State bill calls for transparency of U.S. 36 toll lane expansion and public-private partnership

Lawmakers introduce bill after public outcry

LAFAYETTE, Colo. - Toll roads and public-private partnerships. Two things that ignited a firestorm of criticism this spring.

A new bill introduced Friday by state Sen. Matt Jones, D-Louisville, calls for more in-depth public review of any future expansion of Colorado highways.

This bill comes after a public outcry about how the expansion of U.S. 36 was handled.

Frustrations boiled over last month when the public caught wind of a 50-year contract between the Colorado Department of Transportation and an Australian-based company, Plenary Group, over the Boulder Turnpike toll-lane expansion project.

Lawmakers said there was a lack of public process.

The $425 million dollar expansion of the turnpike calls for the addition of a toll lane in each direction through a public-private partnership.

"We just don't have money in this state to fund transportation," said state Rep. Tracy Kraft-Tharp, D-Arvada. "And we have a lot of serious transportation needs."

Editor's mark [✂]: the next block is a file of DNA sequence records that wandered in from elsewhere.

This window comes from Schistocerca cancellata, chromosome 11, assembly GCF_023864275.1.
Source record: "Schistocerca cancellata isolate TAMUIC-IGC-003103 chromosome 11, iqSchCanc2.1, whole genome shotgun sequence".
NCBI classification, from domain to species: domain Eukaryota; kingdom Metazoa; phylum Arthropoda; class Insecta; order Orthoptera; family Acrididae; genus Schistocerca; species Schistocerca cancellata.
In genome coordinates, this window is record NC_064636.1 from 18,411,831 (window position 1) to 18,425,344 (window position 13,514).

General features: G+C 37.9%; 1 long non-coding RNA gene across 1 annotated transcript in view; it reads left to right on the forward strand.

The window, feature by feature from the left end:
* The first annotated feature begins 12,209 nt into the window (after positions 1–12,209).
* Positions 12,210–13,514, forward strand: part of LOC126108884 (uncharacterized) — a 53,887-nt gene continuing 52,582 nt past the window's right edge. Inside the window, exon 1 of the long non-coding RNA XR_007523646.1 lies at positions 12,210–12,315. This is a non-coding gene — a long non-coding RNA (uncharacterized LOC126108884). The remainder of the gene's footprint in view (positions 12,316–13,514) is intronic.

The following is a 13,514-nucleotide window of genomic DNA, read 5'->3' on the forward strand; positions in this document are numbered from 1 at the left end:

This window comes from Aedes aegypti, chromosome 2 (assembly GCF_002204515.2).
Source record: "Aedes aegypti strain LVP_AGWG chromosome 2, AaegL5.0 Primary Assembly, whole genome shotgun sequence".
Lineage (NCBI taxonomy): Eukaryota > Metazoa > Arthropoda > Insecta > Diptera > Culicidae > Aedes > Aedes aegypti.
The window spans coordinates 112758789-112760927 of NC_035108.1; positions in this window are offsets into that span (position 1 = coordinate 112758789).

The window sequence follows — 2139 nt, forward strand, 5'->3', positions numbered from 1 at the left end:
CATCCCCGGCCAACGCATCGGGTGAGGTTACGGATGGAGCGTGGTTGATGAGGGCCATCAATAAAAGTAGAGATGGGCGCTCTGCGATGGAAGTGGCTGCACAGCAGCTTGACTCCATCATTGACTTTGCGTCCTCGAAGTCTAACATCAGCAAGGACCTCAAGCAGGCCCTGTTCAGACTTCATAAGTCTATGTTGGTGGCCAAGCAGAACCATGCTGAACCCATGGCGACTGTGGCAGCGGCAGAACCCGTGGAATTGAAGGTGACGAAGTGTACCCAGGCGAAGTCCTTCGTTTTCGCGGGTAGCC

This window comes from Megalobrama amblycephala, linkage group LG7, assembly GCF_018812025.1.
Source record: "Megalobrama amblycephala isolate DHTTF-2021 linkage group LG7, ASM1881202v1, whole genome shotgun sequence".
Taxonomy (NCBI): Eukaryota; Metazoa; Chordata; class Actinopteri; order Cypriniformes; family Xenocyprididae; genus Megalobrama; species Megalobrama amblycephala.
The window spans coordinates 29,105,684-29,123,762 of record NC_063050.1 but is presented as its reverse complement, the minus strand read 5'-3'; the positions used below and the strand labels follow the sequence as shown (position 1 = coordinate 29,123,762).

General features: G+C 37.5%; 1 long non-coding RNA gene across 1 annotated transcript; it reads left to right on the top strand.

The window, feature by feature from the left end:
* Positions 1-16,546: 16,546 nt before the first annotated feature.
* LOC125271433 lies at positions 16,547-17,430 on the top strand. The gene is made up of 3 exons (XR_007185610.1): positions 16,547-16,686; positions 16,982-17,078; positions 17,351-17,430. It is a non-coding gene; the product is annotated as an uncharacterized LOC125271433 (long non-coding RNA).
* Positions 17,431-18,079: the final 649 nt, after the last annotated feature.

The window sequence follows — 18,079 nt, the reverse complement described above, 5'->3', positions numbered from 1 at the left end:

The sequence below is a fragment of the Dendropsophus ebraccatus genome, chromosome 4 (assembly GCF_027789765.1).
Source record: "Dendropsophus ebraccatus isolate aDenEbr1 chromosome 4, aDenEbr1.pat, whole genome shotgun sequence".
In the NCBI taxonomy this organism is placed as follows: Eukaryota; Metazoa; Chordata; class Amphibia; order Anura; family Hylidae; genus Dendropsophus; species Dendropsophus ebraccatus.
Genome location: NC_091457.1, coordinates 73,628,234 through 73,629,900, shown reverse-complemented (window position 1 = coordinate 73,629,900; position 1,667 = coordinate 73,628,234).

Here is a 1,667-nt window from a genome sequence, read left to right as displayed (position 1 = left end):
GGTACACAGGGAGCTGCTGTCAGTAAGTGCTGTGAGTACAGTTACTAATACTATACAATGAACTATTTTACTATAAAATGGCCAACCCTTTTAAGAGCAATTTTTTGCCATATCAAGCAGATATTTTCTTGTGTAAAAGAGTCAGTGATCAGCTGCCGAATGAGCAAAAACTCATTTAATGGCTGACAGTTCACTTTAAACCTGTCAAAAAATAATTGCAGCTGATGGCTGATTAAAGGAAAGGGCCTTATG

CDOT has said the project will be years ahead of schedule because of the public-private partnership to fund the widening. But the 50-year deal with Plenary outraged the public because it appeared to be done in secrecy without oversight from lawmakers.

"I think people were upset about two things: one is they were not aware of what the financing agreement was all about; the second is they did not see that the state legislature had a role," said Kraft-Tharp.

"By the time anyone figured out what was going on, it was really too late for anyone to have any meaningful input into the project," said state Rep. Mike Foote, D-Lafayette.

The new bill would add new requirements to any future road expansion through public-private partnerships, including town hall meetings, legislative oversight and legislative approval for any deal more than 35 years.

"And have a meaningful process. Not just telling the public what's going on, but also taking questions and really considering what the public has to say," said Foote.

"The public wants to be educated," said Kraft-Tharp. "They want to be informed. They want to be involved."

Foote said he's still not sold on whether the deal with Plenary to expand the turnpike is a good one. So, in addition to this transparency bill, next Monday he plans to introduce another bill calling for an extensive audit of the U.S. 36 expansion project.

             

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